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Keyline plow design from Open Source Ecology -- will it do the job?  RSS feed

 
Daniel Kern
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So I found a design for a keyline plow by the people over at Open Source Ecology but I am not sure how it would compare to a yeoman plow. To me it looks like a plain and simple subsoiler. But do you believe that the design is sufficient to do the job of keyline design?


 
R Scott
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It is a garden scale subsoiler. Won't run deep enough and there is no point to create side fracturing.

 
Daniel Kern
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what do you mean by side fracturing?
 
R Scott
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A good subsoiler point doesn't just cut a trench, it pushes out and up so it cracks the hard pan a foot to each side of the point.
 
Daniel Kern
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well what if you made one of these things a bit deeper and then put some side fracturing things on it. Could that work, or would it be better to find a different plan altogether?
 
Peter Ellis
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I think the linked design is scaled to a garden tractor and as such not really capable of doing the job on the intended scale for serious subsoiling or keyline work.

A quick google search for keyline plow brought up images of the full scale Yeoman's plow, which show nicely what R. Scott is referring to.
 
R Scott
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Daniel Kern wrote:well what if you made one of these things a bit deeper and then put some side fracturing things on it. Could that work, or would it be better to find a different plan altogether?


Why reinvent the wheel here. You can buy a good single point subsoiler from tractor supply for less than $200, and find larger machines used at farm implement dealers for less than you would pay to buy the steel.
 
Daniel Kern
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lol. Good point. I guess I'm just looking for an excuse to weld something. But still, would a standard subsoiler do the job of a keyline plow? I don't really understand the difference between the two.
 
Dan Grubbs
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Funny, we were just talking about this after church yesterday and two of us were trying to help a homesteader understand the difference between a subsoiler and a Yeoman's plow. I finally had to call the point of the Yeoman's plow a "sweep" that is similar to what people put on a cultivator to do shallow weeding in rows. Without the sweep, the subsoiler won't lift the soil underneath creating airspace at the bottom of the furrow that R Scott is talking about. Now, you could weld a heavy-duty sweep on the point of that implement in the photo from Open Source Ecology and you might get the effect of a Yeoman's plow. But, many want depth. I'd also add that I'd prefer the shank itself to be wider than the subsoiler shank so the furrow didn't close too easily after several rainfalls.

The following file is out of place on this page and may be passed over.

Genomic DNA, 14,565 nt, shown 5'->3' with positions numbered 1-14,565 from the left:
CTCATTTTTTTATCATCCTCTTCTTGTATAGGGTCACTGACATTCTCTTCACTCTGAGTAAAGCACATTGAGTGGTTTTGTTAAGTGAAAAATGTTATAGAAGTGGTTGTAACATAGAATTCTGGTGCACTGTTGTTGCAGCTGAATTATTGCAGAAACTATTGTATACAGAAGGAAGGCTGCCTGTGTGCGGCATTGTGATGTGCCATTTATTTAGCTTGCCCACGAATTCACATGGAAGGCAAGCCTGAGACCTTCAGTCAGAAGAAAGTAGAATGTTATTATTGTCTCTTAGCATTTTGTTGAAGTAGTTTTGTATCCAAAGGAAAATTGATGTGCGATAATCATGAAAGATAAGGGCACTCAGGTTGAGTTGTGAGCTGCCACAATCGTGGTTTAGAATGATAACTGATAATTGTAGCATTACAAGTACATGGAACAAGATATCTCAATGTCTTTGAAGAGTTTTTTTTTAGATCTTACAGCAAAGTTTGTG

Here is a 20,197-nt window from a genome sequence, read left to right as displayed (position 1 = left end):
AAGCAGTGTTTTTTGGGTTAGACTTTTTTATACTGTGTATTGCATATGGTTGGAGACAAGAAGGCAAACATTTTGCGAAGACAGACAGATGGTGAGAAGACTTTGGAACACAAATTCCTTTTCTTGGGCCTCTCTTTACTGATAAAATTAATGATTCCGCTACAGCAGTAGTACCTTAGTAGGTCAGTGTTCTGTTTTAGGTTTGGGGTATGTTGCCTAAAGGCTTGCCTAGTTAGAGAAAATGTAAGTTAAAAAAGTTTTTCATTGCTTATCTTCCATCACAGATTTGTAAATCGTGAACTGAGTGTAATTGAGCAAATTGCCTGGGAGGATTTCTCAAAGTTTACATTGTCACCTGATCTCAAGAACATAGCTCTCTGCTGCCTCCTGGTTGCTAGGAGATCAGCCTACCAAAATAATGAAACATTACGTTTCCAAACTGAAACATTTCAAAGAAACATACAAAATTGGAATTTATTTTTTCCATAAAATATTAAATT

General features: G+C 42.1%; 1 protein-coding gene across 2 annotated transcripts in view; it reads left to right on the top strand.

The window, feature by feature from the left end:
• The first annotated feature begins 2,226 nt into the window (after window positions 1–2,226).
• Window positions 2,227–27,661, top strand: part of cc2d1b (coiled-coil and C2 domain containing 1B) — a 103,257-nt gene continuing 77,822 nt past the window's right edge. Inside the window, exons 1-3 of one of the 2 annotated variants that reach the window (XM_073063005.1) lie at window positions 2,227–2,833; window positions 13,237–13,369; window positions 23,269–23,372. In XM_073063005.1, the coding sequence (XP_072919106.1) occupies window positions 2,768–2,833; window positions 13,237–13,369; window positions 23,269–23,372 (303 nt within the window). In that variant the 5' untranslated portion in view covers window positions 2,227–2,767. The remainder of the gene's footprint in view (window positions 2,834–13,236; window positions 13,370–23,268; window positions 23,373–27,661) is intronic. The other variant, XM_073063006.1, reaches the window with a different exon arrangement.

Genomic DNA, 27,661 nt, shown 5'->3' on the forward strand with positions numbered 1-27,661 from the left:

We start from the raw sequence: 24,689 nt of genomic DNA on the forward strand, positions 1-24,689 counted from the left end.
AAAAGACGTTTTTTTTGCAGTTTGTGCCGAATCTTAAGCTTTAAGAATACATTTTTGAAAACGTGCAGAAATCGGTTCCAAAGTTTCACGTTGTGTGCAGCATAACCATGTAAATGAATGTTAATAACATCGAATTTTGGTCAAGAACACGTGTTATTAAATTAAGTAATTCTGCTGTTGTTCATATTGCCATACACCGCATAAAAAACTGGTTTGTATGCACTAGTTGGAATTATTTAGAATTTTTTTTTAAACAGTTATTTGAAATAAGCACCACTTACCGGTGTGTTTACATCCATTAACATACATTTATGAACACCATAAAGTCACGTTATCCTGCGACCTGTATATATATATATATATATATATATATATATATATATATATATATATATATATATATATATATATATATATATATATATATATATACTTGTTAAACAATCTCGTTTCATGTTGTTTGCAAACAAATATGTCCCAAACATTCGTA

I've heard Bill Mollison in a video class say that these plows should be used at increasing depths from the first time you use them. For example, start out at 6 inches in the spring and then maybe later in the fall, come back in same field and cut a 9-inch deep furrow. This way, there is airspace in differing layers of the soil. If you have rocky soil and you are building your implement DIY, you may want to include a shear pin or a spring-type mechanism so the shank or attachment point doesn't break when you hit a large root or large rock you didn't see below the surface.

 
R Scott
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There are several US made "subsoilers" today that do as good of job of fracturing hardpan and aerating soil, but few are as efficient as the yeoman's point in their HP requirement.

It is the shape and angle of the point that matters. Darren Doherty had a lot of good answers on how to do this when you can't get a yeoman's plow when he was here. I will see if I can find the link.

Short answer: The tractor supply subsoiler has a shallow point angle that does the proper fracturing, it can benefit from sharpening the leading edge to lower HP requirement and surface disruption. I followed his advice and it works.

He answers the plowing depth question, too. 2" below the hardpan measured with a penetrometer. That is all the roots can colonize before the soil re-compacts. Any deeper is just wasting fuel.
 
Daniel Kern
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is this the tractor supply subsoiler that you were talking about? here
 
R Scott
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Yup. I have done ten acres with it so far and couldn't be more pleased.
 
Dan Grubbs
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R Scott, I'm wondering ... would there be a benefit of welding a bit wider "sweep" on the subsoiler that Daniel linked to? The used subsoilers I've see on Craigslist are more expensive than that unit from Tractor Supply. I'm really interested in getting that extra lift underneath to create a horizontal air channel. The shank cuts a vertical air channel while a sweep on the bottom lifts the soil creating a perpendicular air space.

And, as I read back through the thread, I'm also wondering if some of the discussion is blending purposes that a subsoiler/Yeoman's plow can be used for. For myself, I'm not really looking to break up hardpan, but simply to plow a single line on contour along which I will plant trees. The furrow will allow rain moving downhill to fall into the channel (similar to a swale). I want that triangular air pocket that a Yeoman's plow makes. Mark Shepard describes it much better than I do. I'll drop a photo below that I think many already have seen, but might help the discussion.

6062134.jpg
[Thumbnail for 6062134.jpg]
 
R Scott